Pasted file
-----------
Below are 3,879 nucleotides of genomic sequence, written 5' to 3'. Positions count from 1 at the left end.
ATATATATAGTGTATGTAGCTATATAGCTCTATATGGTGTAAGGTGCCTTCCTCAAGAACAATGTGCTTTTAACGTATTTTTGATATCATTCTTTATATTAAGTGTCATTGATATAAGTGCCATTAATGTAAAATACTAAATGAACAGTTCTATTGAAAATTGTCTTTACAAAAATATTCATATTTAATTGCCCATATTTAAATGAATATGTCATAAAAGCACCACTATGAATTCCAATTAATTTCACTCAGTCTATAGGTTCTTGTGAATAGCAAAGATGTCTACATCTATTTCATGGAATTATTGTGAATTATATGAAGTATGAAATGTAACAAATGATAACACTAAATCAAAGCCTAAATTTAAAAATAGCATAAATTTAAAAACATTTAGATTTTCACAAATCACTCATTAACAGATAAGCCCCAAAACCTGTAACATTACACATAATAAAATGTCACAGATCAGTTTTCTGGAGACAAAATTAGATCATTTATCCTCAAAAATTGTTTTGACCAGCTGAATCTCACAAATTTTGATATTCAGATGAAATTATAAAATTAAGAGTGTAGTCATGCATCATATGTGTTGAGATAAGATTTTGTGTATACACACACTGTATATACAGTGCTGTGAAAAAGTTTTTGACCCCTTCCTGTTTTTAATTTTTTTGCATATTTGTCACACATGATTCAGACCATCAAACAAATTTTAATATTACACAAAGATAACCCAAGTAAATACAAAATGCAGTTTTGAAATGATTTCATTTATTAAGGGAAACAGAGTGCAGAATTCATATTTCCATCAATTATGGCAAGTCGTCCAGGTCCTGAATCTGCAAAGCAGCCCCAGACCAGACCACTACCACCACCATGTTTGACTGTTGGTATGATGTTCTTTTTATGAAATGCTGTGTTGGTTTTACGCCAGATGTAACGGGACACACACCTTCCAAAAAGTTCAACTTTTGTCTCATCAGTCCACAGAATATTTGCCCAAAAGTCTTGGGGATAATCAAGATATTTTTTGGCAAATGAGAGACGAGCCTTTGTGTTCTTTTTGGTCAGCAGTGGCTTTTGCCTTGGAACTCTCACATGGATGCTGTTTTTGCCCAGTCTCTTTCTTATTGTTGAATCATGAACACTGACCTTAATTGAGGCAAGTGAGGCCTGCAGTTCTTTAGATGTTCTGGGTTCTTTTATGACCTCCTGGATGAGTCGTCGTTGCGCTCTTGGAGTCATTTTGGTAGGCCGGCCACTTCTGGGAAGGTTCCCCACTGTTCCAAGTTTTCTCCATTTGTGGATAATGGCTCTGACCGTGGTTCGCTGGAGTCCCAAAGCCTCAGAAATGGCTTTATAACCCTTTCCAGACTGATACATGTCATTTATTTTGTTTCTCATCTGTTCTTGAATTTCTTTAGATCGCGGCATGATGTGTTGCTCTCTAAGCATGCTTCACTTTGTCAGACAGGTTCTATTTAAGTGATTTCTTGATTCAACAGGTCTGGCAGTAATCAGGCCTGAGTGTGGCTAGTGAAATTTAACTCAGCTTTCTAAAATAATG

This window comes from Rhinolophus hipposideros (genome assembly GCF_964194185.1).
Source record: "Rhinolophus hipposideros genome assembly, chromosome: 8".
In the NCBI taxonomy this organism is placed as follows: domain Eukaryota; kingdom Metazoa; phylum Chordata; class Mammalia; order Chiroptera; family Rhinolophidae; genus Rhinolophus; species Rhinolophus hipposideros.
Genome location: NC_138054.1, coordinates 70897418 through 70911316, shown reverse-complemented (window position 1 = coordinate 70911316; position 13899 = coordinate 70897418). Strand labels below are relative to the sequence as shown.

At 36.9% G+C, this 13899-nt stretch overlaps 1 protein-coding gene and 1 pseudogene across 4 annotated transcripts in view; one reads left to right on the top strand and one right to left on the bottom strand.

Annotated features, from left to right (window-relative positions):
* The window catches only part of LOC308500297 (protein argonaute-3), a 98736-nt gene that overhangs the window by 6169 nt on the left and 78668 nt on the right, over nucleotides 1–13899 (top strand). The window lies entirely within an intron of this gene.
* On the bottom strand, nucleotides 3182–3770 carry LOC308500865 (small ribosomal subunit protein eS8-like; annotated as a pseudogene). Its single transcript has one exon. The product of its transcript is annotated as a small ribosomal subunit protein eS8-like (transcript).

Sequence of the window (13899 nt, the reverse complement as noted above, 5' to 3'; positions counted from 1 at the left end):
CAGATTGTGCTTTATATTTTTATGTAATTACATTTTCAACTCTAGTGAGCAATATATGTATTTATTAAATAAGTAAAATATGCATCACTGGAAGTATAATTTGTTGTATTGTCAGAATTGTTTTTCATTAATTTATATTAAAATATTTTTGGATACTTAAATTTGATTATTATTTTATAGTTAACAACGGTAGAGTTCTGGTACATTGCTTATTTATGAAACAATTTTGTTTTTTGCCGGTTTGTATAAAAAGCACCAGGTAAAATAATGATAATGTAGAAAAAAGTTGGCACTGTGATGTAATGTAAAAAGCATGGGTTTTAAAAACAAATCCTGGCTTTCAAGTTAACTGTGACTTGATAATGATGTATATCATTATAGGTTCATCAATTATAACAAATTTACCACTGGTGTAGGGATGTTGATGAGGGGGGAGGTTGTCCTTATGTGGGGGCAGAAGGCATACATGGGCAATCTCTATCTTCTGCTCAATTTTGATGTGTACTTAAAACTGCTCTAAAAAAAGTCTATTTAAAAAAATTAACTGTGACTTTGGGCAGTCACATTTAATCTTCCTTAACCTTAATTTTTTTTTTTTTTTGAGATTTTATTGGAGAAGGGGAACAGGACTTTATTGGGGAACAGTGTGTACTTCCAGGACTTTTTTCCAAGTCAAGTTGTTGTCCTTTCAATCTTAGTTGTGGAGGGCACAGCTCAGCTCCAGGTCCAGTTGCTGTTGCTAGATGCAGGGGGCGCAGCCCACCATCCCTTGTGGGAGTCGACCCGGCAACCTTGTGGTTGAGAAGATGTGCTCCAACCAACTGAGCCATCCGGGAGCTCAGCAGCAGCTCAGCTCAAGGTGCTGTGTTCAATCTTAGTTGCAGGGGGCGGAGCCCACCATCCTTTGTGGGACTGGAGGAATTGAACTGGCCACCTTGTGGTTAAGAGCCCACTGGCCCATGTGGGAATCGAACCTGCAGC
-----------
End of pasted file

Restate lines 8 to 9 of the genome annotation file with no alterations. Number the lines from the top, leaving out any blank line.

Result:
Annotated features, from left to right (window-relative positions):
* The window catches only part of LOC308500297 (protein argonaute-3), a 98736-nt gene that overhangs the window by 6169 nt on the left and 78668 nt on the right, over nucleotides 1–13899 (top strand). The window lies entirely within an intron of this gene.